In recent years, China's overseas influence operations have garnered significant attention, raising concerns about their impact on other nations. Unlike conventional soft power approaches, aimed at building positive attraction, China has been employing a concept known as "sharp power" to create a strategic environment favourable to its interests. This article explores China's influence operations in Japan, focusing on the use of information manipulation to affect public opinion. By examining real facts and historical context, we aim to shed light on the current state of Chinese influence in Japan and its potential impact on the country's interests.
China's influence operations in Japan date back to the mid-1950s when it adopted a "people-to-people diplomacy" approach to influence Japan's public opinion through private sector exchanges. Despite this long history, Japan's national interests and strong democratic values have served as buffers against the encroachment of "sharp" power.
The Landscape of Influence Operations:
China's efforts to shape political debates and discourse in other countries have seen exponential growth, with media influence operations playing a central role in this strategy. The Chinese Communist Party (CCP) has been actively working to cultivate pro-China sentiment and manipulate domestic political landscapes across the Asia-Pacific region. However, despite the CCP's endeavours, Japan has appeared to remain relatively immune to Chinese media influence operations. In addition, Japan has detected Chinese attempts at disinformation and recently declared that it would redouble its efforts to combat the spread of fake news.
Japanese Media Consumption Trends:
One critical factor contributing to Japan's resistance against Chinese influence operations lies in its unique media consumption trends. Unlike many other nations, most Japanese citizens do not rely on social media as a primary news source. Instead, they prefer obtaining news from internet sites and television, particularly through news aggregator platforms like Yahoo! News. Chinese actors have recognized this pattern and strategically leveraged camouflaged Japan-linked news sites to disseminate pro-China content through multiple aggregators, reaching a wide audience.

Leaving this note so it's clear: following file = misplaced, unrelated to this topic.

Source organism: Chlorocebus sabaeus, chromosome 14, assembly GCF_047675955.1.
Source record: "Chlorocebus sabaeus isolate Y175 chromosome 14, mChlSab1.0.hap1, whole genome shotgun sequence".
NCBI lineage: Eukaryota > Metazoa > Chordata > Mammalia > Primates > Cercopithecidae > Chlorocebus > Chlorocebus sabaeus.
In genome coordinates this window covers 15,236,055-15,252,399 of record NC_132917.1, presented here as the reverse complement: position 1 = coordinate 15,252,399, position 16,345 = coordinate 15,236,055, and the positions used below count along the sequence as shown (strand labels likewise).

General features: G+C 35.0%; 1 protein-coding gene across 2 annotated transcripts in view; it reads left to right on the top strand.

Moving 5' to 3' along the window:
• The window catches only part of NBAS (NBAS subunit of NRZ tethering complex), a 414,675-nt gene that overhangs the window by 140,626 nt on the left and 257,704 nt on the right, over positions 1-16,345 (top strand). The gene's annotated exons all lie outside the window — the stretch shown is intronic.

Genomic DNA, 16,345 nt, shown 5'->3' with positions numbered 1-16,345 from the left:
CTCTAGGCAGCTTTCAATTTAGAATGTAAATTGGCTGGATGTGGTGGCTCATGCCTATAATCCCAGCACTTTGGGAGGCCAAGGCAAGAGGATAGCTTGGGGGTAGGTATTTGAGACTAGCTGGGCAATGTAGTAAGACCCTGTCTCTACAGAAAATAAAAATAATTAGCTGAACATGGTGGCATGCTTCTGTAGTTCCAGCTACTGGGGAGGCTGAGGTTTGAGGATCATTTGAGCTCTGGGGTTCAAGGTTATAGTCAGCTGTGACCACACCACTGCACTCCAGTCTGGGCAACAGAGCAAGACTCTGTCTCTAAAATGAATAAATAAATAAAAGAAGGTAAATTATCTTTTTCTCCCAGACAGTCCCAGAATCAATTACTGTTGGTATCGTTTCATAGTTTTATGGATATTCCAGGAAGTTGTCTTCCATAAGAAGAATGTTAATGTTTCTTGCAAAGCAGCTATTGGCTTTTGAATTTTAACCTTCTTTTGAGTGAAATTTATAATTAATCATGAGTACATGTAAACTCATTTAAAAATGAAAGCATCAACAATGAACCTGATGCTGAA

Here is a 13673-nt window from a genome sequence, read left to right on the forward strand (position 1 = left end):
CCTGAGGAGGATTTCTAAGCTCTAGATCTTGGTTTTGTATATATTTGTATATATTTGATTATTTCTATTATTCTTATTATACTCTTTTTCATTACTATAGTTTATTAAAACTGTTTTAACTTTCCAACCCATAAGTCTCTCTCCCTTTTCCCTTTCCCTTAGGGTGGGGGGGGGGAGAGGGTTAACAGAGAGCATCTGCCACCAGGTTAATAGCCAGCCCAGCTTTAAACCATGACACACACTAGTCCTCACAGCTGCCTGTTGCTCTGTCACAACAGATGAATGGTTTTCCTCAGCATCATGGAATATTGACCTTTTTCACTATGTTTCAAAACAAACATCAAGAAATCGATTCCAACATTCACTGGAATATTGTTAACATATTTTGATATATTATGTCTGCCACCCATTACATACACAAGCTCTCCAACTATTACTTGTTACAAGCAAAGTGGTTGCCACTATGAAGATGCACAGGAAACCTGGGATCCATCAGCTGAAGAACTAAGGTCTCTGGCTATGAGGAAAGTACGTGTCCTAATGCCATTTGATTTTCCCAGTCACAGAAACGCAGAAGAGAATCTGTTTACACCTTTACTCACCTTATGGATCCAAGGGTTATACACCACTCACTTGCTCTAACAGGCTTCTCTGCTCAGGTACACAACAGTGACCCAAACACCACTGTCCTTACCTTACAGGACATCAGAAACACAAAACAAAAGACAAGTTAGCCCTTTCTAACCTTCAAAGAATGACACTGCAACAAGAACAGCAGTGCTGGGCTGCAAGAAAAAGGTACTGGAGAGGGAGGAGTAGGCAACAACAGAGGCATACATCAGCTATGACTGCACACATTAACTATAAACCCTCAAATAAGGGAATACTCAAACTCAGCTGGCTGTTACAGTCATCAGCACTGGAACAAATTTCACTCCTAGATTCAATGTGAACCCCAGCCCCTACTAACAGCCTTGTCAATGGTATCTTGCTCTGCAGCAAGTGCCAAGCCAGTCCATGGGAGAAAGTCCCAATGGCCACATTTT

Examples of Influence Operations:
One prominent example is "SearChina," a Japanese-language news site with a focus on China-related topics. While seemingly innocuous, the site has been found to correlate China-related news with positive terms, subtly supporting pro-China narratives. Similarly, "Record China," an online news site based in Tokyo, covers social and cultural subjects but intersperses explicit political messaging that aligns with the CCP's agenda. These sites manage to reach a broad readership through prominent Japanese aggregators, although they might not overtly promote CCP propaganda.
Despite these attempts, Chinese influence operations have struggled to gain significant traction in Japan. Various factors have contributed to this resilience. The Japanese people, while acknowledging the importance of Japan-China relations, have maintained a low level of affinity toward China, especially since the Senkaku Islands territorial dispute. This lack of division in public opinion regarding Japan's China policy indicates that Beijing's influence operations have not had a profound effect in Japan.
China's soft power influence operations have been expanding rapidly across the Asia-Pacific region.
Unlike China, which has stepped up its information operations and warfare against Japan and Japanese interests, Japan is only now beginning to comprehend the Chinese threat and to take action.
As an example, the Japanese ministry of foreign affairs (MOFA) stated that they will step up measures to counter false information regarding the planned release of treated and diluted water from the Fukushima Daiichi nuclear plant into the ocean.
As Japan remains vigilant against foreign interference, understanding the tactics employed by influence operations becomes vital for preserving the country's stability and safeguarding its multi-faceted national interests - local, regional, and international.
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